Further, the cohort of ANC leaders of Ramaphosa’s generation with presidential ambitions is particularly large: from Tokyo Sexwale, the housing settlements minister, to Mathews Phosa, the ANC’s former treasurer. By attaching himself to the Zuma slate, Ramaphosa was carried beyond the reach of his generational rivals.
In the deal, cobbled together between Zuma and Ramaphosa, Zuma will be the face of the ANC in the 2014 national elections, and after winning will gradually transfer power to Ramaphosa. Although there is no firm timetable or detail of how such a transfer of power will happen, the idea is that at some point between the 2014 national elections and the ANC’s 2017 national conference Ramaphosa will be given the country presidency, while Zuma retains the ANC presidency.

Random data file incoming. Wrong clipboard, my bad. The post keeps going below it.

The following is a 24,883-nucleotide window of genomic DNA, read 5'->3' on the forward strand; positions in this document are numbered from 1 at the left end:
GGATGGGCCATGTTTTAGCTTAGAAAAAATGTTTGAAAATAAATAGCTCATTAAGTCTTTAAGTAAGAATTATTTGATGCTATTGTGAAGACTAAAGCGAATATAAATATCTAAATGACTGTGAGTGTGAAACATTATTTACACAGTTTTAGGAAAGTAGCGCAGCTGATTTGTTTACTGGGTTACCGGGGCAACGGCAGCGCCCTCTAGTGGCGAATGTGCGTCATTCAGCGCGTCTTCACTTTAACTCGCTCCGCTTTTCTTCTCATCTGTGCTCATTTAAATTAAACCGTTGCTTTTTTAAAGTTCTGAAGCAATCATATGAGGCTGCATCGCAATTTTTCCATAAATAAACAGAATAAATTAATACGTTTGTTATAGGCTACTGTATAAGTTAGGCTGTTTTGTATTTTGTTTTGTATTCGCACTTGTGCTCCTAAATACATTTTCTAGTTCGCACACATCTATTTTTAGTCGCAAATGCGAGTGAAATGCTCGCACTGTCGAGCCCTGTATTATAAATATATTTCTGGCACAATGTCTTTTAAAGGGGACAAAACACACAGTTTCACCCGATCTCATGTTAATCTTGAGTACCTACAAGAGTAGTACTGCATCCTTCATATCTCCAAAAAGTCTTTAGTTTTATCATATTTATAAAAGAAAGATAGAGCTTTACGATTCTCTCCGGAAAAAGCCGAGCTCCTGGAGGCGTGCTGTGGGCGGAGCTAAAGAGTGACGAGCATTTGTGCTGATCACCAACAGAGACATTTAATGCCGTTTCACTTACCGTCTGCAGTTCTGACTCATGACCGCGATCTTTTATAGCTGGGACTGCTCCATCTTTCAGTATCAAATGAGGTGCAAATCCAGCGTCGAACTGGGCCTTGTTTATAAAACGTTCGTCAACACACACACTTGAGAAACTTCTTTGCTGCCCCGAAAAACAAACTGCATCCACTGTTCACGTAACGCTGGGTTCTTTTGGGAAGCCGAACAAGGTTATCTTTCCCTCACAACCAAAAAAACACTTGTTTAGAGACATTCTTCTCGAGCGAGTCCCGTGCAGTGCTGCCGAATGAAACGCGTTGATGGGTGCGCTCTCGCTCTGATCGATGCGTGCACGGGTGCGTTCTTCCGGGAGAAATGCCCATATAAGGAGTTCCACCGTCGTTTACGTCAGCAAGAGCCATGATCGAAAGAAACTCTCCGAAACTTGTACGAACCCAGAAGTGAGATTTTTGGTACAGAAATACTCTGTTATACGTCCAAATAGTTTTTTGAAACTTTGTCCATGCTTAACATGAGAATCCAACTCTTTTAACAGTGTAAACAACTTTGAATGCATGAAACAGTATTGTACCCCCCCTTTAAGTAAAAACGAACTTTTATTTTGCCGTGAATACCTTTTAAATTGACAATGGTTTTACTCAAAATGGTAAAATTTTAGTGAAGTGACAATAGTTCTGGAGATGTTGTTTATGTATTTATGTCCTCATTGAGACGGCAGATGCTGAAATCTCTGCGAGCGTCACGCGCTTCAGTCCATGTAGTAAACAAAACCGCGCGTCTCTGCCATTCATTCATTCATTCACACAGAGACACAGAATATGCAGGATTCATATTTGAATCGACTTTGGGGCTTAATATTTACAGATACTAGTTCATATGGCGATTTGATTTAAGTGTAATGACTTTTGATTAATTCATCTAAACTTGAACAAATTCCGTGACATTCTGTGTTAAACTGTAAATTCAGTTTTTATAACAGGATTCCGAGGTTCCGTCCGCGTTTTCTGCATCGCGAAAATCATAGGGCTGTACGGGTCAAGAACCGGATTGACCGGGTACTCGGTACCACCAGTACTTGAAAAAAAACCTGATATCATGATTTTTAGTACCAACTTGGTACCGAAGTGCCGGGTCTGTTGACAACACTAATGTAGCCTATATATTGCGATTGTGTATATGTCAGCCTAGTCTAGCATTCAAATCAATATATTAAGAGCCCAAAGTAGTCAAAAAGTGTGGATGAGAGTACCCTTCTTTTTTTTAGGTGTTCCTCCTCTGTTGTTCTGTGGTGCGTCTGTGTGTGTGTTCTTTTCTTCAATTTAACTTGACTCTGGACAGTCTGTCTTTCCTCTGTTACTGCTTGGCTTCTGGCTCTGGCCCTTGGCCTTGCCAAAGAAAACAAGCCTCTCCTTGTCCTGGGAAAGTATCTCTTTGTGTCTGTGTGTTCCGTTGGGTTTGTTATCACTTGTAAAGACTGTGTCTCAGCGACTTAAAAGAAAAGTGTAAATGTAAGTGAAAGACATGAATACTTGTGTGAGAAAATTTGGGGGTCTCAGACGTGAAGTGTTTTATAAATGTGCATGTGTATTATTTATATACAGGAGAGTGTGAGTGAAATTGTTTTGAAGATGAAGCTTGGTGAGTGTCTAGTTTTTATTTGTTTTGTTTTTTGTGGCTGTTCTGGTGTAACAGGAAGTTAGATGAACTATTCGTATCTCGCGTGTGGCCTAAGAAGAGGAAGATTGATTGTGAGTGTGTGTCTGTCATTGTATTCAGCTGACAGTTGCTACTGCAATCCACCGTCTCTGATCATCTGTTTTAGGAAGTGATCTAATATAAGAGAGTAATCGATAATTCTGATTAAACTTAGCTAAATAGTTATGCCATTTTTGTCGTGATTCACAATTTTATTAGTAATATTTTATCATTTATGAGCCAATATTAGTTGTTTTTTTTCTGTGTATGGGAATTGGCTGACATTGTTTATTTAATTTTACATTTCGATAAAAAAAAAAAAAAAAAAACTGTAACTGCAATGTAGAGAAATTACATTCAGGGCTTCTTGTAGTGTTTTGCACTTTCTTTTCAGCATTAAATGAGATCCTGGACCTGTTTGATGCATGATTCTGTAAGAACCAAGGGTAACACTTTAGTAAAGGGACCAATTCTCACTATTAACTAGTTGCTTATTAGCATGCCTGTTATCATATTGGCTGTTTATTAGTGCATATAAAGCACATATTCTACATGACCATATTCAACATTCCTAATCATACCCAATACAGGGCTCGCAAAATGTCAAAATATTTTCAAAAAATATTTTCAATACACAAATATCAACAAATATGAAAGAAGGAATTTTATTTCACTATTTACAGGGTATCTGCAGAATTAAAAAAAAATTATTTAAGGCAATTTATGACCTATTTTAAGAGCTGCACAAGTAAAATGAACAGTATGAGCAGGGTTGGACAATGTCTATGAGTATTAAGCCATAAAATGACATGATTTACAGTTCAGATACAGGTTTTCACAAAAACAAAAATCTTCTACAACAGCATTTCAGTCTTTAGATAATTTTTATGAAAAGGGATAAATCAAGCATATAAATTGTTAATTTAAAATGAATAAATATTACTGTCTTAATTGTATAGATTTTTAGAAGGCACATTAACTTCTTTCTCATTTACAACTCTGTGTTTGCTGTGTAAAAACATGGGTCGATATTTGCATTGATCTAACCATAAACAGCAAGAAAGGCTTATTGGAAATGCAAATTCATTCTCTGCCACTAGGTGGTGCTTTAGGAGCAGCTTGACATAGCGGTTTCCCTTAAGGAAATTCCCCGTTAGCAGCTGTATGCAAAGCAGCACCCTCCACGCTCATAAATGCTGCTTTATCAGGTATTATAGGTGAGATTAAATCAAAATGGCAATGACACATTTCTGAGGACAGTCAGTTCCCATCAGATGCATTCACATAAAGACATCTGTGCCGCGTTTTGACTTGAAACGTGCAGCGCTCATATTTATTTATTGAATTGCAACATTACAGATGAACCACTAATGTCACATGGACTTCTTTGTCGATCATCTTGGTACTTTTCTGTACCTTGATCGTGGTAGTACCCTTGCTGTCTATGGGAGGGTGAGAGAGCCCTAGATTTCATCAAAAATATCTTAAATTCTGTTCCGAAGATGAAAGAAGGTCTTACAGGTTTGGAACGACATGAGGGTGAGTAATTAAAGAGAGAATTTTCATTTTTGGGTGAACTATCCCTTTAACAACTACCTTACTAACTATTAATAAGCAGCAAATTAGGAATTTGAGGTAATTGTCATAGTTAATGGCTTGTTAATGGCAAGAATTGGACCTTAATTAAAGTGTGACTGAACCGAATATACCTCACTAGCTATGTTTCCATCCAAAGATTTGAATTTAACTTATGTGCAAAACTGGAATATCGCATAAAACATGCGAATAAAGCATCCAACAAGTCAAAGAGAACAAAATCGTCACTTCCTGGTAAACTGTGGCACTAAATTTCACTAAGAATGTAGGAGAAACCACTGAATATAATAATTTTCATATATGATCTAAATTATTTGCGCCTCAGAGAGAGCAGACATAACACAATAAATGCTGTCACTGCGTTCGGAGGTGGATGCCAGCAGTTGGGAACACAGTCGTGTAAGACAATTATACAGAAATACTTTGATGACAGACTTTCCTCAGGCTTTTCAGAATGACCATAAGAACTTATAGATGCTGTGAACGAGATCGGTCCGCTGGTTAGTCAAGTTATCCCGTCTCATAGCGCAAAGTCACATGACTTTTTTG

According to the Mangaung Zuma slate calculations, Ramaphosa will be elected ANC president at the party’s 2017 national conference – with the backing of Zuma.
If the ANC, led by Zuma, does badly in the 2014 elections (falling to 55% and below – as some ANC leaders fear), perhaps losing another province, there is a real chance the ANC will ask Zuma to stand down earlier. In such an event, Ramaphosa, as Zuma’s deputy will be the natural successor.
In the mid-1990s, ANC strategists put together a similar arrangement for Ramaphosa with Thabo Mbeki, in which Mbeki would succeed then ANC and South African president Nelson Mandela, and Ramaphosa would succeed Mbeki.
That deal turned spectacularly sour for Ramaphosa – as Mbeki turned against him.